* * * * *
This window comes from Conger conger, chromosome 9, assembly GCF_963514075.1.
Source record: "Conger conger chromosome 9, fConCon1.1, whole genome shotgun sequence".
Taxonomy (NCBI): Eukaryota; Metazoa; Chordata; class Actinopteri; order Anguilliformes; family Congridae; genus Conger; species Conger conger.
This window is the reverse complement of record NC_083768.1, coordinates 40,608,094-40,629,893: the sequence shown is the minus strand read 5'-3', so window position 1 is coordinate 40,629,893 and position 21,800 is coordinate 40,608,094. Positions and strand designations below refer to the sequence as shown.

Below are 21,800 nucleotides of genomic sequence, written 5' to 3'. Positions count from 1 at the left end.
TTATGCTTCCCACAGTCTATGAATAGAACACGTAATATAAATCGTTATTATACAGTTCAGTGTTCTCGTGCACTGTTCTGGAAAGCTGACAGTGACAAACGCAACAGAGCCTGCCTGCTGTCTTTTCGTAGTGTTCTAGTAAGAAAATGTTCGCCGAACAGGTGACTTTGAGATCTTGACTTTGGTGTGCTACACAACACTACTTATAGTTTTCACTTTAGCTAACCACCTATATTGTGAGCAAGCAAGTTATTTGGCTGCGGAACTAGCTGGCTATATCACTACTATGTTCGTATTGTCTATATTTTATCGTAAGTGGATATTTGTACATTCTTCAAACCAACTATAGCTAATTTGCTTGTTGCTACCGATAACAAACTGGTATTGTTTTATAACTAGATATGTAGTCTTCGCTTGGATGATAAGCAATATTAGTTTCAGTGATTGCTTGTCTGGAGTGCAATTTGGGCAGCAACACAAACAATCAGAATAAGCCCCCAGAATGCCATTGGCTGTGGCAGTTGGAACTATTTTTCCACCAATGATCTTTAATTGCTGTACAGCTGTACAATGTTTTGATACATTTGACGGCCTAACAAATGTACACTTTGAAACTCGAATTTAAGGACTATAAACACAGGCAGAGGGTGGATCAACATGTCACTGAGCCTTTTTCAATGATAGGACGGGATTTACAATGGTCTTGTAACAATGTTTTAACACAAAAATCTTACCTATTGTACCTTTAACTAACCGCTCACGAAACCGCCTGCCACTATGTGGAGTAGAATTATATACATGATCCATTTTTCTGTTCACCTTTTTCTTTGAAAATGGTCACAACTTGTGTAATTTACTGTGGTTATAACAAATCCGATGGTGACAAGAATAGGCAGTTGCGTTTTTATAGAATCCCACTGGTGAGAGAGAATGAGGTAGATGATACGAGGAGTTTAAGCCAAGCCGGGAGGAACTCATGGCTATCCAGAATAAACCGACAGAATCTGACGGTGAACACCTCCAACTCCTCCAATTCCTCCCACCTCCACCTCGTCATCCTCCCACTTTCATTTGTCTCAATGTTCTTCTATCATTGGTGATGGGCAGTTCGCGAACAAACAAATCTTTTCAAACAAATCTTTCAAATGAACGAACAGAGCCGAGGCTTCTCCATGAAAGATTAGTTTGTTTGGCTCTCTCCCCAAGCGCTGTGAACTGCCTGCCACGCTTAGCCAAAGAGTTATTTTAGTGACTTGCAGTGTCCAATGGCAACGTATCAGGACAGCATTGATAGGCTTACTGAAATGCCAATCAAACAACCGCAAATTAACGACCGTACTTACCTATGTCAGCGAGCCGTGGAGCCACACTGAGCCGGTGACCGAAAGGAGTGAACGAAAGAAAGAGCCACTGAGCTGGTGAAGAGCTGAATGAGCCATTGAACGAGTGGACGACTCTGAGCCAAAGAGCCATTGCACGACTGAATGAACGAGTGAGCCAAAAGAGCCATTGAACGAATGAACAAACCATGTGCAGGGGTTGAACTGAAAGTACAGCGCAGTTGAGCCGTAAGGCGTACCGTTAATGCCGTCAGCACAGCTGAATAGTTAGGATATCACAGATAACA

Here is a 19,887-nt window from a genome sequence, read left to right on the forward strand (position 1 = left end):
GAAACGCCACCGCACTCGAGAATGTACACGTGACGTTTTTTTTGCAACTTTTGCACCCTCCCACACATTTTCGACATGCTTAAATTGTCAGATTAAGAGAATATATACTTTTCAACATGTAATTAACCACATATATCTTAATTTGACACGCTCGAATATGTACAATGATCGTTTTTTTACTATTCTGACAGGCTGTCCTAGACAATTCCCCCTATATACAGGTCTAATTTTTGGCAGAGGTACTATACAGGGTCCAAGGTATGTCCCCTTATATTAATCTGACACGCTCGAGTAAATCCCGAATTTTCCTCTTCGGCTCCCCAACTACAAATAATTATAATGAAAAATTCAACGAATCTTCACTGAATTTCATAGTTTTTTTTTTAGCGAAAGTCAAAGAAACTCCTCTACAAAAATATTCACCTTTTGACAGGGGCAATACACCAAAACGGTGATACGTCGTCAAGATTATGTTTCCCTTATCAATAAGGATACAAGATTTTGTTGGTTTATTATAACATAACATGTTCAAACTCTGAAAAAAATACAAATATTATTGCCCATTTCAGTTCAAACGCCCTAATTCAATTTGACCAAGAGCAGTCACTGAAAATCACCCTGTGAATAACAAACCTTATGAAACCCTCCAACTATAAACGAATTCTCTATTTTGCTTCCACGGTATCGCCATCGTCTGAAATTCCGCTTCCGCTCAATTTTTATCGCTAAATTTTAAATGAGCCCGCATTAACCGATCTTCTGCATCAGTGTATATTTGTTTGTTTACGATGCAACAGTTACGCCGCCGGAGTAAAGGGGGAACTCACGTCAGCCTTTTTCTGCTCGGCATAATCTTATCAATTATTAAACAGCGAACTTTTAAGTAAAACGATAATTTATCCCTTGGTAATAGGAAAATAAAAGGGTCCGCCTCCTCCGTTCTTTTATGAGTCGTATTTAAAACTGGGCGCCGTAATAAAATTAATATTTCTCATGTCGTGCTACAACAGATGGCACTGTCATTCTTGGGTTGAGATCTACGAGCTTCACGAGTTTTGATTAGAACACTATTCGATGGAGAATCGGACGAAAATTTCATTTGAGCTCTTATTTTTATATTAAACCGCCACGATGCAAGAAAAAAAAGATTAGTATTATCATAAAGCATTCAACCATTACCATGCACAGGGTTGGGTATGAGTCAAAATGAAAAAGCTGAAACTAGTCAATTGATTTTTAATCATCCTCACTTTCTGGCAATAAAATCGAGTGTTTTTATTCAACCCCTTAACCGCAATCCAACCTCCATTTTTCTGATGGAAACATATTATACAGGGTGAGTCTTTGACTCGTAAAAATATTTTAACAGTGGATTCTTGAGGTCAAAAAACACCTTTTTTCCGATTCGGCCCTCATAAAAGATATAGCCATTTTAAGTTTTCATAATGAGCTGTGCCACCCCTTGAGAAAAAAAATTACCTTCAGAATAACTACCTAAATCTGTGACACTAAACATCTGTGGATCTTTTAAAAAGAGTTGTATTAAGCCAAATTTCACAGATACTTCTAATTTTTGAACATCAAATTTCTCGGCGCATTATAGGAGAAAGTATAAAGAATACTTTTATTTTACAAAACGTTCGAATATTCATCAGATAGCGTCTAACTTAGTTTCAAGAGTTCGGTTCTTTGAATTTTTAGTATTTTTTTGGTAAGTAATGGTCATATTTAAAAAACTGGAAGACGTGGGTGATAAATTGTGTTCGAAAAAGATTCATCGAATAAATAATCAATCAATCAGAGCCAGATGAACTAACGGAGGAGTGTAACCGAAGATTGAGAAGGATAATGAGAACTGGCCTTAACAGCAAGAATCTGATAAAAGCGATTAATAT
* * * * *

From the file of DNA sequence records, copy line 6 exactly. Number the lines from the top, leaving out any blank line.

TTATGCTTCCCACAGTCTATGAATAGAACACGTAATATAAATCGTTATTATACAGTTCAGTGTTCTCGTGCACTGTTCTGGAAAGCTGACAGTGACAAACGCAACAGAGCCTGCCTGCTGTCTTTTCGTAGTGTTCTAGTAAGAAAATGTTCGCCGAACAGGTGACTTTGAGATCTTGACTTTGGTGTGCTACACAACACTACTTATAGTTTTCACTTTAGCTAACCACCTATATTGTGAGCAAGCAAGTTATTTGGCTGCGGAACTAGCTGGCTATATCACTACTATGTTCGTATTGTCTATATTTTATCGTAAGTGGATATTTGTACATTCTTCAAACCAACTATAGCTAATTTGCTTGTTGCTACCGATAACAAACTGGTATTGTTTTATAACTAGATATGTAGTCTTCGCTTGGATGATAAGCAATATTAGTTTCAGTGATTGCTTGTCTGGAGTGCAATTTGGGCAGCAACACAAACAATCAGAATAAGCCCCCAGAATGCCATTGGCTGTGGCAGTTGGAACTATTTTTCCACCAATGATCTTTAATTGCTGTACAGCTGTACAATGTTTTGATACATTTGACGGCCTAACAAATGTACACTTTGAAACTCGAATTTAAGGACTATAAACACAGGCAGAGGGTGGATCAACATGTCACTGAGCCTTTTTCAATGATAGGACGGGATTTACAATGGTCTTGTAACAATGTTTTAACACAAAAATCTTACCTATTGTACCTTTAACTAACCGCTCACGAAACCGCCTGCCACTATGTGGAGTAGAATTATATACATGATCCATTTTTCTGTTCACCTTTTTCTTTGAAAATGGTCACAACTTGTGTAATTTACTGTGGTTATAACAAATCCGATGGTGACAAGAATAGGCAGTTGCGTTTTTATAGAATCCCACTGGTGAGAGAGAATGAGGTAGATGATACGAGGAGTTTAAGCCAAGCCGGGAGGAACTCATGGCTATCCAGAATAAACCGACAGAATCTGACGGTGAACACCTCCAACTCCTCCAATTCCTCCCACCTCCACCTCGTCATCCTCCCACTTTCATTTGTCTCAATGTTCTTCTATCATTGGTGATGGGCAGTTCGCGAACAAACAAATCTTTTCAAACAAATCTTTCAAATGAACGAACAGAGCCGAGGCTTCTCCATGAAAGATTAGTTTGTTTGGCTCTCTCCCCAAGCGCTGTGAACTGCCTGCCACGCTTAGCCAAAGAGTTATTTTAGTGACTTGCAGTGTCCAATGGCAACGTATCAGGACAGCATTGATAGGCTTACTGAAATGCCAATCAAACAACCGCAAATTAACGACCGTACTTACCTATGTCAGCGAGCCGTGGAGCCACACTGAGCCGGTGACCGAAAGGAGTGAACGAAAGAAAGAGCCACTGAGCTGGTGAAGAGCTGAATGAGCCATTGAACGAGTGGACGACTCTGAGCCAAAGAGCCATTGCACGACTGAATGAACGAGTGAGCCAAAAGAGCCATTGAACGAATGAACAAACCATGTGCAGGGGTTGAACTGAAAGTACAGCGCAGTTGAGCCGTAAGGCGTACCGTTAATGCCGTCAGCACAGCTGAATAGTTAGGATATCACAGATAACA